Purchase this article with an account.
W. Haas, C. Pillar, M. Torres, T. W. Morris, D. Sahm; ARMOR, a New Prospective, Multicenter Surveillance Study to Determine the in vitro Activity Profile of Besifloxacin and Comparators Against Ocular Pathogens From the US. Invest. Ophthalmol. Vis. Sci. 2010;51(13):2417.
Download citation file:
© ARVO (1962-2015); The Authors (2016-present)
It is important to track resistance trends among target pathogens to current agents and monitor for the emergence of resistance to recently approved agents such as besifloxacin (BES). This study reports susceptibility data for BES and comparators against ocular isolates of Gram-positive and -negative ocular pathogens collected across the US.
In 2009, ocular isolates (144 S. aureus, 112 coagulase-negative staphylococci (CNS), 92 P. aeruginosa, 47 H. influenzae, and 41 S. pneumoniae) were collected from 21 hospitals across the US and were tested against BES, ciprofloxacin (CIP), moxifloxacin (MXF), azithromycin (AZM), and tobramycin (TOB).
Table 1 shows MIC50/MIC90 (µg/mL) values for five of the test agents. Against methicillin resistant S. aureus (MRSA) and CIP non-susceptible (NS) isolates BES had an MIC50/MIC90 of 1/4, relative to 4/16 for MXF and 64/256 for CIP. Against MR-CNS and CIP-NS isolates, BES had an MIC50/MIC90 of 0.25/4 and 0.5/4 respectively, several fold more potent than MXF (MR-CNS: 1/32; CIP-NS: 2/32) and CIP (MR-CNS: 16/64; CIP-NS: 64/64).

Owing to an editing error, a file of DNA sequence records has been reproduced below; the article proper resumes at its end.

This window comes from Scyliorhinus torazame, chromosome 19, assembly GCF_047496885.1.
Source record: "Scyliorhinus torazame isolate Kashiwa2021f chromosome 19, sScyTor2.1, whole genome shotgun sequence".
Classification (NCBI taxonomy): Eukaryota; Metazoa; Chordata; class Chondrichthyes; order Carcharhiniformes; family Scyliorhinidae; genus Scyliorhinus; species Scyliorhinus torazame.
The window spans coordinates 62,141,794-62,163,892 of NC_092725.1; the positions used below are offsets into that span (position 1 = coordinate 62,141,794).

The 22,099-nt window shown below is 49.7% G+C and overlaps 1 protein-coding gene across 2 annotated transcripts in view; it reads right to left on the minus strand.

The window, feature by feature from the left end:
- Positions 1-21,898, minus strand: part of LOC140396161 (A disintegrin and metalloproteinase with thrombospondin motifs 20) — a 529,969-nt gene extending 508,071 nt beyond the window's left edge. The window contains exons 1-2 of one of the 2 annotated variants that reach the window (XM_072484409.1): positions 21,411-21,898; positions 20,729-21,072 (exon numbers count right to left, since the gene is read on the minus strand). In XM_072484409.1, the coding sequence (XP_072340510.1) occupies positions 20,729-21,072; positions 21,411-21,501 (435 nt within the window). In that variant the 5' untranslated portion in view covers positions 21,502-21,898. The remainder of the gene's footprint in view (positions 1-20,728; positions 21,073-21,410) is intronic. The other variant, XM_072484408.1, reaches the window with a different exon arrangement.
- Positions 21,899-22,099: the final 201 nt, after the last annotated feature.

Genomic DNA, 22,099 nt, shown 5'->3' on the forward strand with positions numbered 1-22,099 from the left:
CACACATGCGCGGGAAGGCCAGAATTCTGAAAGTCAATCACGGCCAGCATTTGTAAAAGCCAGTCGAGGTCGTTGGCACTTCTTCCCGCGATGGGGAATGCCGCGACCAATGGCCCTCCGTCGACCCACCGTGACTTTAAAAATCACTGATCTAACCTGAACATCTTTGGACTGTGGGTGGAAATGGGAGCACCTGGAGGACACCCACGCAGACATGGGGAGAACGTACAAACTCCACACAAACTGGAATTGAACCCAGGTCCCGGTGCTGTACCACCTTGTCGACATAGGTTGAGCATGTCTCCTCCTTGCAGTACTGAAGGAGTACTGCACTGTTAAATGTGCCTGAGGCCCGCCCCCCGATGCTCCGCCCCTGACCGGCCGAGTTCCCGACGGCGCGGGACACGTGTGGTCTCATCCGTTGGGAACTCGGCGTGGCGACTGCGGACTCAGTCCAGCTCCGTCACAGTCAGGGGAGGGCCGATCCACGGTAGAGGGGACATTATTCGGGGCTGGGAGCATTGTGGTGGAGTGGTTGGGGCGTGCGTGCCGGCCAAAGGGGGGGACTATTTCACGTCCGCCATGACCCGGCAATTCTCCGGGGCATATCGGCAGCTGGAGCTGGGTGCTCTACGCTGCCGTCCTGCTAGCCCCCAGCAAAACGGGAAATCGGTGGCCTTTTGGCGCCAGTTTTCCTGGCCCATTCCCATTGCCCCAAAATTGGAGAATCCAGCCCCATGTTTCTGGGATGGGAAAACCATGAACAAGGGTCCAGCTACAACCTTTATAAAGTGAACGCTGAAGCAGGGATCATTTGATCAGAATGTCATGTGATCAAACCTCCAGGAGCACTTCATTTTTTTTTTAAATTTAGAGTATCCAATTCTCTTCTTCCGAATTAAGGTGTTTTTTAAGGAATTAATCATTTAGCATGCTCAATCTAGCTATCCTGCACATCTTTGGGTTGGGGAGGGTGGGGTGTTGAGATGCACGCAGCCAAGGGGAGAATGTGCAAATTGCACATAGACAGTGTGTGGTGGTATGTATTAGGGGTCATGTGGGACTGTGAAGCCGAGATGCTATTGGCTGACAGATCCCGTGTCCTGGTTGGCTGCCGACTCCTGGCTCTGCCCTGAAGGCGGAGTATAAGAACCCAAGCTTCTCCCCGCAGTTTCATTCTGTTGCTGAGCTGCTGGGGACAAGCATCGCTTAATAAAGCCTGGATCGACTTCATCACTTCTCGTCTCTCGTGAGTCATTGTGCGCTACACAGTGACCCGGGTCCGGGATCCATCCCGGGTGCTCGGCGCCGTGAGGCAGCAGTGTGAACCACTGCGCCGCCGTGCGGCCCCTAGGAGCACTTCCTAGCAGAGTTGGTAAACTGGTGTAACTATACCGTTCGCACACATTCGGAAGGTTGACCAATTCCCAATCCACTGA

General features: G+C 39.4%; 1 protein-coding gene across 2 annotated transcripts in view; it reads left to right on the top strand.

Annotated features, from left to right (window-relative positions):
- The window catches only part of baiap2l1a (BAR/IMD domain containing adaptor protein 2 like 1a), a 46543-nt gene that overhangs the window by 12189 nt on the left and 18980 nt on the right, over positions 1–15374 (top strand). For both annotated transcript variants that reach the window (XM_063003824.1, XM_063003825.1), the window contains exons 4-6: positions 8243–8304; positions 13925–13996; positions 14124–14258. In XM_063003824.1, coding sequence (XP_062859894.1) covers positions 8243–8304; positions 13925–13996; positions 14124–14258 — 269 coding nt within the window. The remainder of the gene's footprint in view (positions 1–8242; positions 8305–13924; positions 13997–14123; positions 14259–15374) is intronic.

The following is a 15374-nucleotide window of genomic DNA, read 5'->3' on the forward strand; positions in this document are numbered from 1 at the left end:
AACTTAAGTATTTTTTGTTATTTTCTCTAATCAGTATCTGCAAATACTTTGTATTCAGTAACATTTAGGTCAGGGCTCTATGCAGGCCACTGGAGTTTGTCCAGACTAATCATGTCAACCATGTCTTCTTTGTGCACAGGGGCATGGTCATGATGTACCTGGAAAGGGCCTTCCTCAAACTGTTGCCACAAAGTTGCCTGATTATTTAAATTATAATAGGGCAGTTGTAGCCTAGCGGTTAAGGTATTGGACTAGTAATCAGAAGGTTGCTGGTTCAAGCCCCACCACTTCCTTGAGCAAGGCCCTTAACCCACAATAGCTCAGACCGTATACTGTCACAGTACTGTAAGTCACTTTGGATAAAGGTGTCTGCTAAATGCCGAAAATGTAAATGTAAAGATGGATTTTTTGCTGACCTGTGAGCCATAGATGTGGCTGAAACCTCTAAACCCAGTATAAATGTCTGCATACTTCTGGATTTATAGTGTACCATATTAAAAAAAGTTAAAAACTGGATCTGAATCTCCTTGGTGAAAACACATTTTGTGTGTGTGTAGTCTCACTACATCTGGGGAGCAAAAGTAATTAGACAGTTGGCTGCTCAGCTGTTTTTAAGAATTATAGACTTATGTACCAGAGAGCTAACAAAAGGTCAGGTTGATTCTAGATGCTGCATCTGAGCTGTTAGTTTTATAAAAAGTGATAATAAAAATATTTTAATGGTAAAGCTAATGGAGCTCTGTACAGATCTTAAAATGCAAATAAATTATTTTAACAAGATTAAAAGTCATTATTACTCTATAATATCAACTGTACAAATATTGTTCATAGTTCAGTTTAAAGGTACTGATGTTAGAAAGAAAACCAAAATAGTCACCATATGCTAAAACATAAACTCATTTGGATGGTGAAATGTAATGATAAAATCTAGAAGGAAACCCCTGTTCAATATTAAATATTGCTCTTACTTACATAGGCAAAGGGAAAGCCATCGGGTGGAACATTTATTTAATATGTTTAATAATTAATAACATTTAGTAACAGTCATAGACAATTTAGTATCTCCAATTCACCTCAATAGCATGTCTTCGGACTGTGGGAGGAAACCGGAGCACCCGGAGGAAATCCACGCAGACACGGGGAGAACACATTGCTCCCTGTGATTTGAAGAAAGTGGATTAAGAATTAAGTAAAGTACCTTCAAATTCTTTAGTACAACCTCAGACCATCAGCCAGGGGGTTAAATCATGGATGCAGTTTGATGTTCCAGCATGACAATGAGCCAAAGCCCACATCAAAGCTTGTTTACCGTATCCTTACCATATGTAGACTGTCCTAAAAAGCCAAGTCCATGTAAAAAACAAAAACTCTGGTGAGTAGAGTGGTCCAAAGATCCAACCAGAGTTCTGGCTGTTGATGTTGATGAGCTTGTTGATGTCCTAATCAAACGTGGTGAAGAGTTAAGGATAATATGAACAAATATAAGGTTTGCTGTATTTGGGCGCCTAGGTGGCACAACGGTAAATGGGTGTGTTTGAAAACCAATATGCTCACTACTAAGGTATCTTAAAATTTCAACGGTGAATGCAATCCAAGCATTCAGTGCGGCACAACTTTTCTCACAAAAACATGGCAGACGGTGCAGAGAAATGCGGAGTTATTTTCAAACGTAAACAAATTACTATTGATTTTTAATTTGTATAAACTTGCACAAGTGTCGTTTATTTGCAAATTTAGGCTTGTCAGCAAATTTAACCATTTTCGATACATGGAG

BES was the most potent agent evaluated against Gram-positive cocci and was several-fold more potent against methicillin and fluoroquinolone resistant isolates. BES was comparable to other fluoroquinolones against H. influenzae, and was similar to MXF but less potent than CIP against P. aeruginosa. These results highlight the potential of BES for the treatment of ocular infections. Continued surveillance to monitor the emergence of resistance to current topical ophthalmic agents, including BES, is warranted.
This PDF is available to Subscribers Only